The physics buzz reached a frenzy in the past few days over the announcement that the Large Hadron Collider in Geneva is planning to release what is widely expected to be tantalizing—although not conclusive—evidence for the existence of the Higgs boson, the elementary particle hypothesized to be the origin of the mass of all matter.
Many physicists have already swung into action, swapping rumors about the contents of the announcement and proposing grand ideas about what those rumors would mean, if true. "It's impossible to be excited enough," says Gordon Kane, a theoretical physicist at the University of Michigan at Ann Arbor.
The spokespersons of the collaborations using the cathedral-size ATLAS and CMS detectors to search for the Higgs boson and other phenomena at the 27-kilometer-circumference proton accelerator of the Large Hadron Collider (LHC) are scheduled to present updates December 13 based on analyses of the data collected to date. "There won't be a discovery announcement, but it does promise to be interesting," says James Gillies, spokesperson for CERN (European Organization for Nuclear Research), which hosts the LHC.
Joe Lykken, a theoretical physicist at Fermi National Accelerator Laboratory in Batavia, Ill., and a member of the CMS collaboration, says, "Whatever happens eventually with the Higgs, I think we'll look back on this meeting and say, 'This was the beginning of something.'" (As a CMS member, Lykken says he is not yet sure himself what results ATLAS would unveil; he is bound by his collaboration's rules not to reveal what CMS has in hand.)
[Click here for a lightly edited partial transcript of the interview with Lykken that Davide Castelvecchi conducted for this story.]
The talks were announced last week; true to form, the particle physics rumor mill shifted into high gear, and by the weekend multiple anonymous sources had leaked consistent information, according to several bloggers, including Peter Woit, Lubos Motl and Philip Gibbs. Both experiments are said to have seen evidence of the long-sought Higgs, pointing to a particle mass of around 125 billion electron volts, or 125 GeV. (125 billion electron volts is roughly the mass of 125 hydrogen atoms.)* Such results would not constitute an ironclad discovery quite yet, being below the required "5 sigma," a measure of statistical reliability. But the two experiments are rumored to have seen signals of 2.5 sigma and 3.5 sigma, which together would give a strong hint. (Three sigmas would correspond to a one-in-370 chance of the finding being a statistical quirk, although in particle physics experiments it is not uncommon for 3-sigma results to vanish.)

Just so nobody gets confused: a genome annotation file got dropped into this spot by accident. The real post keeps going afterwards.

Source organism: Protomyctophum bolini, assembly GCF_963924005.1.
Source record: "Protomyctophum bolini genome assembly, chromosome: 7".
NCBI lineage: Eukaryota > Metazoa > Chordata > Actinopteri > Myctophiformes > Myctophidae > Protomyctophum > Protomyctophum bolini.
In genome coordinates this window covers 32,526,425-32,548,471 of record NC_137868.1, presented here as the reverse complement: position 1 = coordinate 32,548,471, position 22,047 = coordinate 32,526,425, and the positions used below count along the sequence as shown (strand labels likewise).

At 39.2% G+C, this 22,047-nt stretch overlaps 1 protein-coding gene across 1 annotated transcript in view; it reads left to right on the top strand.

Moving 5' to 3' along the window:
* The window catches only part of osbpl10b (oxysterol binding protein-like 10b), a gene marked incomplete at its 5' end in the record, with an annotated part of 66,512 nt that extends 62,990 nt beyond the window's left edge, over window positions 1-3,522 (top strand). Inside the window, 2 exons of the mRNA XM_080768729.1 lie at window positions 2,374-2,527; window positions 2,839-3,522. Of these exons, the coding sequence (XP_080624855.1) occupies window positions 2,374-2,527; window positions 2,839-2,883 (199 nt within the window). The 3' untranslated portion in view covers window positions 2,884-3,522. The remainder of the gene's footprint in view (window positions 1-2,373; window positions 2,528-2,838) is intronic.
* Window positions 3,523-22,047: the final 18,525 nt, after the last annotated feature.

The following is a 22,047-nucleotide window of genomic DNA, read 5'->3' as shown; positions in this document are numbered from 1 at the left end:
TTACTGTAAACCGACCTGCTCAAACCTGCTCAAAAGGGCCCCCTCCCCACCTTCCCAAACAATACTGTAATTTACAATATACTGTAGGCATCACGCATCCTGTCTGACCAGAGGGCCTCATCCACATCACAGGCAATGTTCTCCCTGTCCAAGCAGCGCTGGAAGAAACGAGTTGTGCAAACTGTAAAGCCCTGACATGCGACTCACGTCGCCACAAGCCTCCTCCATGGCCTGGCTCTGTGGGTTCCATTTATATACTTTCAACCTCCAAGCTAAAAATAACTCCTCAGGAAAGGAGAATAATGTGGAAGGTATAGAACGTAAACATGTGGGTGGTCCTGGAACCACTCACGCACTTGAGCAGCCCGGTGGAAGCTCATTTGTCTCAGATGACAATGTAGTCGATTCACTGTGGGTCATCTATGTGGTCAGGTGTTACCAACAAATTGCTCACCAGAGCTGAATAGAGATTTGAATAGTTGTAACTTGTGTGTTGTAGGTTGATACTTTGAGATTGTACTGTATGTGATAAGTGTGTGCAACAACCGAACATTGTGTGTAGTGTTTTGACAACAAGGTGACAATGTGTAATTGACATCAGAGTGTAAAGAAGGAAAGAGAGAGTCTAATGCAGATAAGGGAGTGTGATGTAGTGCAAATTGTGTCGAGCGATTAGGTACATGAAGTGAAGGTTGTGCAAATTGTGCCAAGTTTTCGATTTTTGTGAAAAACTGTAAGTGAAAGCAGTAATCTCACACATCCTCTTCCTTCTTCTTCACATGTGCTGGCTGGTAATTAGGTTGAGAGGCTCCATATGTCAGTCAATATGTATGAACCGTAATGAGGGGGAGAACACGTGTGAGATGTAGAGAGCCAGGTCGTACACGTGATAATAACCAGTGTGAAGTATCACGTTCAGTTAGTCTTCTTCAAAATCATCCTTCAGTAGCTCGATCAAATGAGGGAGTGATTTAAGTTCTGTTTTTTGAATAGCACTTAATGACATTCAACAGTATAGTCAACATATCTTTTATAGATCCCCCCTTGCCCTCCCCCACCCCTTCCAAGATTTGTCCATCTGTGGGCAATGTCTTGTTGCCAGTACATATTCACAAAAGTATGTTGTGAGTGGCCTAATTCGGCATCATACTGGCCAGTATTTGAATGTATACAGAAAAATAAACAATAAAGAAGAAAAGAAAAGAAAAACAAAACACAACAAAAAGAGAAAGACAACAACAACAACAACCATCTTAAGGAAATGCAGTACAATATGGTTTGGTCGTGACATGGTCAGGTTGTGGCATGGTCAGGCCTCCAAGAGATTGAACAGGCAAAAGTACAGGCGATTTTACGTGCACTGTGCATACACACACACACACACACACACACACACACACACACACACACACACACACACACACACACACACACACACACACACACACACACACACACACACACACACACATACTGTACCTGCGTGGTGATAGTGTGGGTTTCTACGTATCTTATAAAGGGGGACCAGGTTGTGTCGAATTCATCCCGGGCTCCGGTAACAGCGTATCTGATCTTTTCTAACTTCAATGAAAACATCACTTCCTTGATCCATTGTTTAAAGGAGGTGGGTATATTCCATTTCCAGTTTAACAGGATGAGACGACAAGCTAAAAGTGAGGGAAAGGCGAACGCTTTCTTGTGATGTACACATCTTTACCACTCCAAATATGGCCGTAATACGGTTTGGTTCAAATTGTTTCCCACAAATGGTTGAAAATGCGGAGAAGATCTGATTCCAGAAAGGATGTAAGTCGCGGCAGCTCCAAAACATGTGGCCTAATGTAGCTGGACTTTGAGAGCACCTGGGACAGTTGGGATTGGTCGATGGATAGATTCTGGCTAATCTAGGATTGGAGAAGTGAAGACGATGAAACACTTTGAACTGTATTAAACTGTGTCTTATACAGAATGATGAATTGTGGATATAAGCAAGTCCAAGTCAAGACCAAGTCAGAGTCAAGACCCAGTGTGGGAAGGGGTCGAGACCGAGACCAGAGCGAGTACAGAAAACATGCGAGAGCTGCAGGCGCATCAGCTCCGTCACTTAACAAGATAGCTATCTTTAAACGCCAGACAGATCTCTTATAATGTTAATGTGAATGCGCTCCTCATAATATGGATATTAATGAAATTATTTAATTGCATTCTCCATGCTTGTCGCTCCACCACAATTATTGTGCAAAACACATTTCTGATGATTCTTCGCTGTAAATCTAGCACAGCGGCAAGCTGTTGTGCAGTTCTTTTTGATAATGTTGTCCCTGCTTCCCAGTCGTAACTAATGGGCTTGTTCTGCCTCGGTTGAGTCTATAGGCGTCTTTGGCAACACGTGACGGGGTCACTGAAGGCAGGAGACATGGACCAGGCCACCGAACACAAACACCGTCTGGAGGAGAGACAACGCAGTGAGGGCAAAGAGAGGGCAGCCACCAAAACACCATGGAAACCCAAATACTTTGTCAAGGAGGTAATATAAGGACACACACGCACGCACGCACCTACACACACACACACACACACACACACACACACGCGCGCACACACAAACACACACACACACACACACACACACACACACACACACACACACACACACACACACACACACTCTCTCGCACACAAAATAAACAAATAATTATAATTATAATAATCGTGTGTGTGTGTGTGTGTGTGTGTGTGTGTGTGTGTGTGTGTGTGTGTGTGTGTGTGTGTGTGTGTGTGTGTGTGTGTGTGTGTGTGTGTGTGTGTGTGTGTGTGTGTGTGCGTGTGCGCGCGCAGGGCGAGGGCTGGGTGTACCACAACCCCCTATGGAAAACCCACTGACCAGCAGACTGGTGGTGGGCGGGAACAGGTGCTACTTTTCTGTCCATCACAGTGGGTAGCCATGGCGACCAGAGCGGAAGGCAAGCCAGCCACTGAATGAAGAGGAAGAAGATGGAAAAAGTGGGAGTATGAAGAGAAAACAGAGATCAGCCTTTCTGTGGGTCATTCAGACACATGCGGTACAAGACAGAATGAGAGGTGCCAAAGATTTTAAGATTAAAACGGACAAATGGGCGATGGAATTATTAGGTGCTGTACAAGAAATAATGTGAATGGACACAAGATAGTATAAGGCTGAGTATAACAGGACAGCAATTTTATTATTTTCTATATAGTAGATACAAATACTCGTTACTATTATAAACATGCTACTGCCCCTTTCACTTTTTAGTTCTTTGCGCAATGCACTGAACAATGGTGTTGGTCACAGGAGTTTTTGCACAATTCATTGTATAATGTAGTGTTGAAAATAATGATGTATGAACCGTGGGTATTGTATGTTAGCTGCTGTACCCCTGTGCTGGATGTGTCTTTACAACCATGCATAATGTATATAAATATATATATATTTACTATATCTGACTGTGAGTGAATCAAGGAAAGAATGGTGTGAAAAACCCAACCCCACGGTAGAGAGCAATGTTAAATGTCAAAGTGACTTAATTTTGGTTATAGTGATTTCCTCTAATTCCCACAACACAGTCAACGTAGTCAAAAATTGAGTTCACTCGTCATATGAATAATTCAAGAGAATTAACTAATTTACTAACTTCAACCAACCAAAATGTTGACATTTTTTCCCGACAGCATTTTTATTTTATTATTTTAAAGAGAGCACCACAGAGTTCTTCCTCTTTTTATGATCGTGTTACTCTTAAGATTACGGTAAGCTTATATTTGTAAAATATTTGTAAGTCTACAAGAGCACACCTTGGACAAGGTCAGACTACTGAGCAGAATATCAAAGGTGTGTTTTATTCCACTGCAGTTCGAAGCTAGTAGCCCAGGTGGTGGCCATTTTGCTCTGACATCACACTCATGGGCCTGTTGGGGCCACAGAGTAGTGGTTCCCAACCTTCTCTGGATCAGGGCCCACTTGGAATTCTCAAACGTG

Previous rounds of data analysis from the LHC as well as from its U.S. predecessor, Fermilab's Tevatron, had narrowed the Higgs mass range down to somewhere between 115 and 140 GeV. But the new announcement would constitute the first time that both LHC experiments had made a precise and consistent estimate of the mass.
Even before the data are out, theoretical physicists around the world are working out the possible implications. Some have pointed out that a value of 125 GeV would be good news for supersymmetry, a theory that predicts that each particle would have a heavier partner known as a superparticle (at least for particles within the framework of the Standard Model of particle physics, the currently accepted description of the subatomic world). "Most supersymmetric models put a Higgs below 140 [GeV] or so," says Matt Strassler of Rutgers University. Supersymmetry has long been a favorite candidate for extending the Standard Model, because it would answer numerous open questions, beginning with the nature of dark matter, the unseen mass that keeps galaxies rotating faster than they otherwise would.